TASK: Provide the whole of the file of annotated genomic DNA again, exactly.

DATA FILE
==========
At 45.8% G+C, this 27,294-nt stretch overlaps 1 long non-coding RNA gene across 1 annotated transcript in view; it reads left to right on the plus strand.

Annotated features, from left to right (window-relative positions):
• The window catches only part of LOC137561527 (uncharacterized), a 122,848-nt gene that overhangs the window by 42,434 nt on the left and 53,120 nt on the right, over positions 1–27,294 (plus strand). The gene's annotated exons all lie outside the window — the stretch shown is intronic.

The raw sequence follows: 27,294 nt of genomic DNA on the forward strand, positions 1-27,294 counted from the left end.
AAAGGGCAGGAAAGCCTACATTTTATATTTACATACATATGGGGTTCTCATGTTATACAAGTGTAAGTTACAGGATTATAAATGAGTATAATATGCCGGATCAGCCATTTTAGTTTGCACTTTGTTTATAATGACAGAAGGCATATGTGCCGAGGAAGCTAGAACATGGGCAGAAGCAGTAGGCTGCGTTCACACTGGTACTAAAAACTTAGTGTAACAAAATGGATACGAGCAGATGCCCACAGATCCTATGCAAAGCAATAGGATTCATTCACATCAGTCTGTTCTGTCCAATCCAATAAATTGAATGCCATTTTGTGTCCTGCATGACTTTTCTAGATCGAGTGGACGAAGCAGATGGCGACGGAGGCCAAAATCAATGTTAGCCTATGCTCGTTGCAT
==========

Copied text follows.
At 45.8% G+C, this 27,294-nt stretch overlaps 1 long non-coding RNA gene across 1 annotated transcript in view; it reads left to right on the plus strand.

Annotated features, from left to right (window-relative positions):
• The window catches only part of LOC137561527 (uncharacterized), a 122,848-nt gene that overhangs the window by 42,434 nt on the left and 53,120 nt on the right, over positions 1–27,294 (plus strand). The gene's annotated exons all lie outside the window — the stretch shown is intronic.

The raw sequence follows: 27,294 nt of genomic DNA on the forward strand, positions 1-27,294 counted from the left end.
AAAGGGCAGGAAAGCCTACATTTTATATTTACATACATATGGGGTTCTCATGTTATACAAGTGTAAGTTACAGGATTATAAATGAGTATAATATGCCGGATCAGCCATTTTAGTTTGCACTTTGTTTATAATGACAGAAGGCATATGTGCCGAGGAAGCTAGAACATGGGCAGAAGCAGTAGGCTGCGTTCACACTGGTACTAAAAACTTAGTGTAACAAAATGGATACGAGCAGATGCCCACAGATCCTATGCAAAGCAATAGGATTCATTCACATCAGTCTGTTCTGTCCAATCCAATAAATTGAATGCCATTTTGTGTCCTGCATGACTTTTCTAGATCGAGTGGACGAAGCAGATGGCGACGGAGGCCAAAATCAATGTTAGCCTATGCTCGTTGCAT